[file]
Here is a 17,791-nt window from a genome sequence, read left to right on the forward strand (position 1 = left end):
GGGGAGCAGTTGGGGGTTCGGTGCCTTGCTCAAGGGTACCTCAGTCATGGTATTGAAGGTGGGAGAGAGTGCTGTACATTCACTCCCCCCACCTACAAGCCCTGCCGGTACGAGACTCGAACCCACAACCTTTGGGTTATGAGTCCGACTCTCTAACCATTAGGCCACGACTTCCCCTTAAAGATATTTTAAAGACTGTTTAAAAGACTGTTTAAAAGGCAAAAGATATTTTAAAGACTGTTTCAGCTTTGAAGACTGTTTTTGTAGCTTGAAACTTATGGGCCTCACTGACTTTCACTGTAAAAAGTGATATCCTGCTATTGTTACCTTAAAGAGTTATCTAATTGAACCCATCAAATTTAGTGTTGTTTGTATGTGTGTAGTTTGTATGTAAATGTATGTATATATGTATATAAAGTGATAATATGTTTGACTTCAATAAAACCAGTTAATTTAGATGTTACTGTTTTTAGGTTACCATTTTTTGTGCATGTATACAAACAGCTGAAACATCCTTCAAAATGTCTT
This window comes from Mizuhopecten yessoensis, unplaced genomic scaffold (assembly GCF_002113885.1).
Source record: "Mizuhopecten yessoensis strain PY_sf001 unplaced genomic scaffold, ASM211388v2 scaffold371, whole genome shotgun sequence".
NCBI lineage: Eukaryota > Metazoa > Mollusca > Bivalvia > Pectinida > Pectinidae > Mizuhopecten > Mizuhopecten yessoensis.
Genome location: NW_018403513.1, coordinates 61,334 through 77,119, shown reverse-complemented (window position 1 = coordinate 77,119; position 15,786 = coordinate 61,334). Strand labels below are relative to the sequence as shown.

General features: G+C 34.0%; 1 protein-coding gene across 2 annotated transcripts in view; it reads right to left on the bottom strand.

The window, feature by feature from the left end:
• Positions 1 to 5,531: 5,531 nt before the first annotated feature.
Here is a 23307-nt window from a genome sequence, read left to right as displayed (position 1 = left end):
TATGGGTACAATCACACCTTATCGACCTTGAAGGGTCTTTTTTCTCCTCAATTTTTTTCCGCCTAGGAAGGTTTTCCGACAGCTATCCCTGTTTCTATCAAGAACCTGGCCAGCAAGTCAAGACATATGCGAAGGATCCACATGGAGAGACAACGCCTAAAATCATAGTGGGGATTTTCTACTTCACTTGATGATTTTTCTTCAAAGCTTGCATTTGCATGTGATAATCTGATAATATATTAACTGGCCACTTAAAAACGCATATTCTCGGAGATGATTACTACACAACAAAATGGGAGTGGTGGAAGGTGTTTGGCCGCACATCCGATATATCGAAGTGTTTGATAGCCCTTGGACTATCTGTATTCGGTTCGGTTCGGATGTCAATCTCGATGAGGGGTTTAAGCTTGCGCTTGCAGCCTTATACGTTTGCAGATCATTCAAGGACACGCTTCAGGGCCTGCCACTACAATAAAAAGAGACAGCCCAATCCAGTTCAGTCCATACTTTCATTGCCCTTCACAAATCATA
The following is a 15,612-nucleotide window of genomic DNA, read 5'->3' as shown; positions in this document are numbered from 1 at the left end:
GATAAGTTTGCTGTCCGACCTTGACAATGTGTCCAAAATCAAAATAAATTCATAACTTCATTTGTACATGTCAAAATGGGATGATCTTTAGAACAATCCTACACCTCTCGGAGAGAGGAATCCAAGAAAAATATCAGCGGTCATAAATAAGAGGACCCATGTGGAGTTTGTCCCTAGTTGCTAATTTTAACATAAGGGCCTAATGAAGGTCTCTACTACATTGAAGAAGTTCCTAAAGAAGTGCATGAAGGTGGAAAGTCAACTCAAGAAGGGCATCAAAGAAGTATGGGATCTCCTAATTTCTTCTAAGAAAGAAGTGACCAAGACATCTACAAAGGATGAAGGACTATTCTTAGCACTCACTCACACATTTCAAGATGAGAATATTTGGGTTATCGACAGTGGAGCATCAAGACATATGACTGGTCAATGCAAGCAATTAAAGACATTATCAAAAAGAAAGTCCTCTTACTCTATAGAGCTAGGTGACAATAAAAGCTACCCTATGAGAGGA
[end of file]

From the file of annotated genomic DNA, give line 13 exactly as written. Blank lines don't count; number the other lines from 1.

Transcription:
GATAAGTTTGCTGTCCGACCTTGACAATGTGTCCAAAATCAAAATAAATTCATAACTTCATTTGTACATGTCAAAATGGGATGATCTTTAGAACAATCCTACACCTCTCGGAGAGAGGAATCCAAGAAAAATATCAGCGGTCATAAATAAGAGGACCCATGTGGAGTTTGTCCCTAGTTGCTAATTTTAACATAAGGGCCTAATGAAGGTCTCTACTACATTGAAGAAGTTCCTAAAGAAGTGCATGAAGGTGGAAAGTCAACTCAAGAAGGGCATCAAAGAAGTATGGGATCTCCTAATTTCTTCTAAGAAAGAAGTGACCAAGACATCTACAAAGGATGAAGGACTATTCTTAGCACTCACTCACACATTTCAAGATGAGAATATTTGGGTTATCGACAGTGGAGCATCAAGACATATGACTGGTCAATGCAAGCAATTAAAGACATTATCAAAAAGAAAGTCCTCTTACTCTATAGAGCTAGGTGACAATAAAAGCTACCCTATGAGAGGA